Diabetes: Risk Factors, Diagnosis & Management

Diabetes is a disease that can sneak up on you. Sometimes it doesn’t cause symptoms until you notice a sore that won’t heal, or you seem more fatigued than usual. Currently, millions of Americans are affected by diabetes and the number of cases in increasing rapidly. All that being said, you should be aware that there is help in getting this condition under control.

It is commonly known that diabetes develops when the body stops processing sugar in the blood (glucose) correctly and too much of it stays in the bloodstream. Over the course of time, excess sugar in the blood can cause major health problems such as heart disease, loss of vision, and kidney disease.

“A diabetes diagnosis can be overwhelming,” said Hilda Hernandez Sepulveda, who is the Coordinator of the Diabetes Center at Holy Name Medical Center in Teaneck, NJ. “The disease can lead to debilitating complications but with lifestyle adjustments and medications, it can be managed.”

There are three types of diabetes:

  • Type 1 typically occurs in children and adolescents but can occur at any age. Type 1 sufferers produce little or no insulin and require daily insulin injections.
  • Type 2 is commonly found in adults and accounts for nearly 90% of all diabetes cases. The body doesn’t utilize insulin well and medication is typically required over time.
  • Gestational diabetes occurs in women who are pregnant and can cause complications to both mother and child. It typically disappears after pregnancy, but women with gestational diabetes and their children are at a much higher risk of developing Type 2 later in life.

Pre-diabetes shows blood sugar levels are elevated but haven’t reached a point where medication is necessary. Lifestyle changes, including eating a healthy diet and regularly exercising, can help lower these levels and prevent diabetes. 

Managing diabetes

“One of the best ways to get a handle on diabetes is to see a diabetes educator who can spend time talking about all aspects of the condition, answering questions and offering tips on nutrition, exercise and lifestyle adjustments,” Hernandez Sepulveda said. “Physicians often don’t have the time to walk patients through the process after a diagnosis. We work with the patient’s doctor and help patients understand the nature of the disease and its complications.”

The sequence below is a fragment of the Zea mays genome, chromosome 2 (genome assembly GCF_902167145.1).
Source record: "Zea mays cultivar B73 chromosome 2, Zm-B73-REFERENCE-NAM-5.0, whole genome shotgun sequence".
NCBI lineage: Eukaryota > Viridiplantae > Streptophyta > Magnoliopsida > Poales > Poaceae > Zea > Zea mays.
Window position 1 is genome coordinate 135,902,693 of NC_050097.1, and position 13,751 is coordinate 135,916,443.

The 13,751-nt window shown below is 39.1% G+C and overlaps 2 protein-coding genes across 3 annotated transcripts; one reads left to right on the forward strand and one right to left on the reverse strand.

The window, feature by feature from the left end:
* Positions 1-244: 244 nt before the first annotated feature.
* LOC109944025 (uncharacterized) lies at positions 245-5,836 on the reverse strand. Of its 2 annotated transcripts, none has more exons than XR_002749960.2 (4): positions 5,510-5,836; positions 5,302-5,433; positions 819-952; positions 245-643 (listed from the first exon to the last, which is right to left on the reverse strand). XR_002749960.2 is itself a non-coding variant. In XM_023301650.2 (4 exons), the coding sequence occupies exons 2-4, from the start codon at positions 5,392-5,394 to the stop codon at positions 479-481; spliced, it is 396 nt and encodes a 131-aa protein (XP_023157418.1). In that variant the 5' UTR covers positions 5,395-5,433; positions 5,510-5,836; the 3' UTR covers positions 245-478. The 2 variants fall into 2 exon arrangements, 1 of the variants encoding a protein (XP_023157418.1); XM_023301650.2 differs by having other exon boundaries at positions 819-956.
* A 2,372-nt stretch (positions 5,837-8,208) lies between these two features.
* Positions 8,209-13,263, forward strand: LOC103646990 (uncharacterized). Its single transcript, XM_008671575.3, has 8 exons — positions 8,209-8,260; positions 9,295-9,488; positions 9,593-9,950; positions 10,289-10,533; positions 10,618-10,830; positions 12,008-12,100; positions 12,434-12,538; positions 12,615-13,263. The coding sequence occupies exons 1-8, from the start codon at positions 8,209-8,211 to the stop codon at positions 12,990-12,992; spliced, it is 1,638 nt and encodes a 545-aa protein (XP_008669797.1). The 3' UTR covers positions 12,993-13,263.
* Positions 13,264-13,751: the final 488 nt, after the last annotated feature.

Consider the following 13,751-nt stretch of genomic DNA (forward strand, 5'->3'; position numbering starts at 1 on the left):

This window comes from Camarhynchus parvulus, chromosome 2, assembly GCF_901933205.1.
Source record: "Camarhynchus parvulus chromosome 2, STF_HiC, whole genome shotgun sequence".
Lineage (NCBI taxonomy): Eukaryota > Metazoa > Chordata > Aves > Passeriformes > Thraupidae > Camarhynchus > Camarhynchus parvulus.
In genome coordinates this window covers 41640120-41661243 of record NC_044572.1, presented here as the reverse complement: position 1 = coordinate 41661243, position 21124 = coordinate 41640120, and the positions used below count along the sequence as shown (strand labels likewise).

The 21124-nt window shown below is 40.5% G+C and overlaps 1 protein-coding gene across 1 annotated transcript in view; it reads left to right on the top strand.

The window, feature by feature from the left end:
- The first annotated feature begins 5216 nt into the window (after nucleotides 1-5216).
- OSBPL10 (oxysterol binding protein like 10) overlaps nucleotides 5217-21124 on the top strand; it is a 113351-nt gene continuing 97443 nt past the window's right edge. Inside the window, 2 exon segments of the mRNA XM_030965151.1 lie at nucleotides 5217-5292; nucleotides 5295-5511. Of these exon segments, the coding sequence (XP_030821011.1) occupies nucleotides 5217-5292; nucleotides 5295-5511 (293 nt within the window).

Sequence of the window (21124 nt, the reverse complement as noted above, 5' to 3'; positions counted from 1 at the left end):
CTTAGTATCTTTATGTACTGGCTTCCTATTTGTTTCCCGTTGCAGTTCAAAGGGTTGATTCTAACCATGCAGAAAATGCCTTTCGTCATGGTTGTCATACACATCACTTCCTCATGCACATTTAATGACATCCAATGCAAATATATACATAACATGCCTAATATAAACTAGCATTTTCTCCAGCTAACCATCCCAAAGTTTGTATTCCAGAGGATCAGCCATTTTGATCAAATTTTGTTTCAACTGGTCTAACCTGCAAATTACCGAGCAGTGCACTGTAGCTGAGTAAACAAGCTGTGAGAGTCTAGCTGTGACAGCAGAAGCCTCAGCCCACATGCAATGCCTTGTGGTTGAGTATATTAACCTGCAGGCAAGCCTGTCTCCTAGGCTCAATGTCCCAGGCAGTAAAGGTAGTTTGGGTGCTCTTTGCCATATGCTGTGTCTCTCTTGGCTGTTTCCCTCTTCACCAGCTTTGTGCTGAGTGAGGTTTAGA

You can find out whether you have diabetes or pre-diabetes through a blood test called an A1C test, these are commonly conducted through your doctor’s office. Readings in the range of 5.7 to 6.4 are considered pre-diabetic and those above 6.5 are considered diabetic.  

Symptoms of diabetes may not appear early in the disease. You should consult a healthcare provider if you notice: increased thirst, frequent urination, extreme hunger, unexplained weight loss, fatigue, irritability, blurred vision, slow-healing sores, and frequent gum, skin or vaginal infections.    

Diabetes cases are increasing

More than 10% of Americans (over 34.2 million) have diabetes. Each year, an additional 1.5 million people are diagnosed. Just as concerning is that 88 million adults (more than a third of the U.S. population) have pre-diabetes. Since it symptoms may take years to develop, many people are unaware they have the disease.

The exact cause of diabetes is still unknown, but a number of factors increase the risk of developing it. They include:

  • Overweight – the more fatty tissue in the body, the more resistant cells become to insulin
  • Inactivity – physical activity helps control weight, uses up glucose and makes cells more sensitive to insulin
  • Family history – people with a parent or sibling with Type 2 have a higher risk
  • Race or ethnicity – Black, Hispanic, American Indian and Asian American people are at higher risk
  • Age – risk of Type 2 increases with age
  • High blood pressure, cholesterol and triglycerides increase the risk

“People don’t realize how dangerous diabetes can be,” Hernandez Sepulveda said. “It can affect most every part of the body, from the eyes to the feet.”

You should know that diabetes is manageable and prevention is key. By avoiding the above risk factors help keep this disease at bay. Keeping up on your overall health and utilizing various natural supplements aid in the overall prevention of many avoidable diseases.

Resvericor™, for example is an excellent way to increase your heart health, reduce antioxidants, and control your weight. These are all major factors that can cause diabetes. You can find this natural supplement at HealthMD.com and start improving your health naturally.